WASHINGTON — Ahead of the midterm elections and following a campaign season mired in questionable voter disenfranchisement efforts in Georgia, Texas and North Dakota, the National Partnership for New Americans (NPNA)is gearing up for its National Immigrant Integration Conference (NIIC) 2018 by vowing to unravel the anti-democratic practices created through policy changes, administrative decree and bureaucratic stalling that are keeping thousands of eligible voters and eligible residents seeking citizenship from casting ballots.
Central to the mission of the National Partnership for New Americans (NPNA) is the need to expand access to citizenship to all eligible residents. For this reason, the National Immigrant Integration Conference (NIIC) 2018 that will be held from Dec 9-11 in Arlington, Va., will bring together organizers, policy experts, and elected officials to strategize and amplify policies that will challenge restrictive voter eligibility laws. It will also include over 30 workshops and strategy sessions on issues such as From Resistance to Victory: Strategies for Building Legal Protections for Vulnerable Immigrants; America as a Refuge: Refugee Resettlement, Asylum, TPS & the Refugee Crisis; and Welcoming & Inclusive Society: Grassroots, State & Municipal Government Strategies.
The conference is also the culmination of a year working to address the growing backlog of naturalization applications through NPNA’s “Tear Down the 2nd Wall” Campaign. Earlier this year NPNA, along with a coalition of immigrant rights groups, sued the federal government for its intentional delay of the processing of naturalization applications, which has created a backlog that has ballooned to over 750,000 since President Barack Obama left office.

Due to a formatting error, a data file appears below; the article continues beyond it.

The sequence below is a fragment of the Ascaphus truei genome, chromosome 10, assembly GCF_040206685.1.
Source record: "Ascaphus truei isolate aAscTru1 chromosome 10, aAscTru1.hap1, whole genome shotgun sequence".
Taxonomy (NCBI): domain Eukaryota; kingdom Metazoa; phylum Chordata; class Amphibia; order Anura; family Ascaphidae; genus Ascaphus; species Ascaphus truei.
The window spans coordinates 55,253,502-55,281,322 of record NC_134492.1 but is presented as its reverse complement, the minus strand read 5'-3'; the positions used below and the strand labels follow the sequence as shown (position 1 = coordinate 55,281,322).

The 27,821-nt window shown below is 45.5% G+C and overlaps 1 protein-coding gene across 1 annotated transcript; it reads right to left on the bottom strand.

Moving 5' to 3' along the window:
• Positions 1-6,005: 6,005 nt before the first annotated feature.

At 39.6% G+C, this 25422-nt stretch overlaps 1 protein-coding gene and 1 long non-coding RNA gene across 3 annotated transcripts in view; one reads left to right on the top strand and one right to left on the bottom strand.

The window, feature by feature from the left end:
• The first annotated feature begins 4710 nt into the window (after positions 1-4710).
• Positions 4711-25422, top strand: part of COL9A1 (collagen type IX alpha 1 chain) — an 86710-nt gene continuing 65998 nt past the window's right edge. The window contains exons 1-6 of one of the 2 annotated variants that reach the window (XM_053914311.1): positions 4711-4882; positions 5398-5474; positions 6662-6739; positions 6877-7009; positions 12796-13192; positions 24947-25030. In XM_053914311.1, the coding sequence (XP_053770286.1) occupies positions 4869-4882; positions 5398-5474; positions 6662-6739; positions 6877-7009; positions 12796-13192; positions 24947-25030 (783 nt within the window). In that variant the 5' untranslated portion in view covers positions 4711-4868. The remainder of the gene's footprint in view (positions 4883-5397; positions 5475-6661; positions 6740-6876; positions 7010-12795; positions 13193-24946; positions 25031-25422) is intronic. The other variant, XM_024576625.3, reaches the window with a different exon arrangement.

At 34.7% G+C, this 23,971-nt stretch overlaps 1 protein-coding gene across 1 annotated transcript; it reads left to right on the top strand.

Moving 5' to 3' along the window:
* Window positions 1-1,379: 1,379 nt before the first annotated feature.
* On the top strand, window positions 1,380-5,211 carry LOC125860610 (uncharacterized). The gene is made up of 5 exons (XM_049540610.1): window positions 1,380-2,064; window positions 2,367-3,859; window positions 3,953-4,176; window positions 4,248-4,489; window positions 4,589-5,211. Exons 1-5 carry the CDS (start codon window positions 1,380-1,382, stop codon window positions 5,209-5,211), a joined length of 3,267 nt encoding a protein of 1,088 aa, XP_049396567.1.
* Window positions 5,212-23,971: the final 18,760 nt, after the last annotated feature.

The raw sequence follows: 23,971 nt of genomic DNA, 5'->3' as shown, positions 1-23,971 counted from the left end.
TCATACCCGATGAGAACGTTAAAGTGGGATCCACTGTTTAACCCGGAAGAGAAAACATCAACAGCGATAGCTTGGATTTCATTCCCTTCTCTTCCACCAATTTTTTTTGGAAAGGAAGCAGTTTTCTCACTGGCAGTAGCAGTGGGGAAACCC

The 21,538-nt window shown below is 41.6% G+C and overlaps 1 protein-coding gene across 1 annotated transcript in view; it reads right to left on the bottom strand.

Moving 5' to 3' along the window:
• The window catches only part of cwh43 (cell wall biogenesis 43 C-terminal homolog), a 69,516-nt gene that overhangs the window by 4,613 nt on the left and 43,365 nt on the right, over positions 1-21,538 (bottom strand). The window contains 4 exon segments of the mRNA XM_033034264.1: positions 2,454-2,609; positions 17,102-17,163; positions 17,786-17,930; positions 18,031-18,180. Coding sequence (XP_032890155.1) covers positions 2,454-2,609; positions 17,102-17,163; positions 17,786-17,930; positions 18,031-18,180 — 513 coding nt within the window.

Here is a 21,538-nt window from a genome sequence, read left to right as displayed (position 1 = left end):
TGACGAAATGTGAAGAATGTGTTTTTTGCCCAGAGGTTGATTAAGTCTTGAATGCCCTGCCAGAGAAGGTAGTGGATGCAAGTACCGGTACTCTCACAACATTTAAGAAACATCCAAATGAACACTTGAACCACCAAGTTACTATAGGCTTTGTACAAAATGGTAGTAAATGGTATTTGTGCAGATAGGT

“Right now this is our most important mission,” said Steve Choi from the New York Immigration Coalition and Co-Chair for the National Partnership for New Americans. “We are fighting an uphill battle but that’s all the more reason we have to continue to educate the public. This is the moment that tests us as a country. Will we still believe in the idea of America as a melting pot, a safe harbor? Will we ensure that our all Americans receive equal protection and enfranchisement under the law?”
For those working on the frontlines of the immigration and refugee battles, the conference is an essential space to connect with colleagues and strengthen collaborations.
“During some of the biggest moments of turmoil and transition for immigrants and refugees in this country, NIIC has provided a unique space for our communities to come together, process what we are going through, and plan how to move forward together,” said Amaha Kassa, Executive Director, African Communities Together, which is a member of the NIIC Steering Committee.
“As a child of immigrants, mother of two kids, an advocate and an organizer, NIIC is an expression of the power of our collective communities,” said Bonnie Kwon, Director of Network Innovation at the Asian and Pacific Islander American Health Forum (APIAHF), which also serves on the NIIC Steering Committee. “At NIIC we’re able to create space and hold inspiration for the immigrant justice fight.”